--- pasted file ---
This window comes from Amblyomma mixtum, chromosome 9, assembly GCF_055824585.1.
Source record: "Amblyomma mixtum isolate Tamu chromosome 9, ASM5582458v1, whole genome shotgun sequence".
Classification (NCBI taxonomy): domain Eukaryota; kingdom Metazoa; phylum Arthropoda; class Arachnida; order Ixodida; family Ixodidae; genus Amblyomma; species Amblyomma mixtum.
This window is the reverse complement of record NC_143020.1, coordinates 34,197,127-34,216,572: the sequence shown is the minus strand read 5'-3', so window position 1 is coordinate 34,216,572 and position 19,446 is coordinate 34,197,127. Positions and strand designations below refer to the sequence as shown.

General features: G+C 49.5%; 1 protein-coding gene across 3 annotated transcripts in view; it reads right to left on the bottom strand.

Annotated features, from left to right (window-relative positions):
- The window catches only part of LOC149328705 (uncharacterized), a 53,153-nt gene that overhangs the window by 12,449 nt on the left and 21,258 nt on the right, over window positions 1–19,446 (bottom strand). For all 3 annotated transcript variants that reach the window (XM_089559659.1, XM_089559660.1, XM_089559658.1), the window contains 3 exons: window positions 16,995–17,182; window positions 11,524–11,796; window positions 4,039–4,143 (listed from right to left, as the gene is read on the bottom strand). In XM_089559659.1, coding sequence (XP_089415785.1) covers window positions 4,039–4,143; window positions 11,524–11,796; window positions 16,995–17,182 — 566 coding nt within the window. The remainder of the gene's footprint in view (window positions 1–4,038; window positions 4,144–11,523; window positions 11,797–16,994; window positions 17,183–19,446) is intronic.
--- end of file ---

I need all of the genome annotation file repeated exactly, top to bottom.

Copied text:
This window comes from Amblyomma mixtum, chromosome 9, assembly GCF_055824585.1.
Source record: "Amblyomma mixtum isolate Tamu chromosome 9, ASM5582458v1, whole genome shotgun sequence".
Classification (NCBI taxonomy): domain Eukaryota; kingdom Metazoa; phylum Arthropoda; class Arachnida; order Ixodida; family Ixodidae; genus Amblyomma; species Amblyomma mixtum.
This window is the reverse complement of record NC_143020.1, coordinates 34,197,127-34,216,572: the sequence shown is the minus strand read 5'-3', so window position 1 is coordinate 34,216,572 and position 19,446 is coordinate 34,197,127. Positions and strand designations below refer to the sequence as shown.

General features: G+C 49.5%; 1 protein-coding gene across 3 annotated transcripts in view; it reads right to left on the bottom strand.

Annotated features, from left to right (window-relative positions):
- The window catches only part of LOC149328705 (uncharacterized), a 53,153-nt gene that overhangs the window by 12,449 nt on the left and 21,258 nt on the right, over window positions 1–19,446 (bottom strand). For all 3 annotated transcript variants that reach the window (XM_089559659.1, XM_089559660.1, XM_089559658.1), the window contains 3 exons: window positions 16,995–17,182; window positions 11,524–11,796; window positions 4,039–4,143 (listed from right to left, as the gene is read on the bottom strand). In XM_089559659.1, coding sequence (XP_089415785.1) covers window positions 4,039–4,143; window positions 11,524–11,796; window positions 16,995–17,182 — 566 coding nt within the window. The remainder of the gene's footprint in view (window positions 1–4,038; window positions 4,144–11,523; window positions 11,797–16,994; window positions 17,183–19,446) is intronic.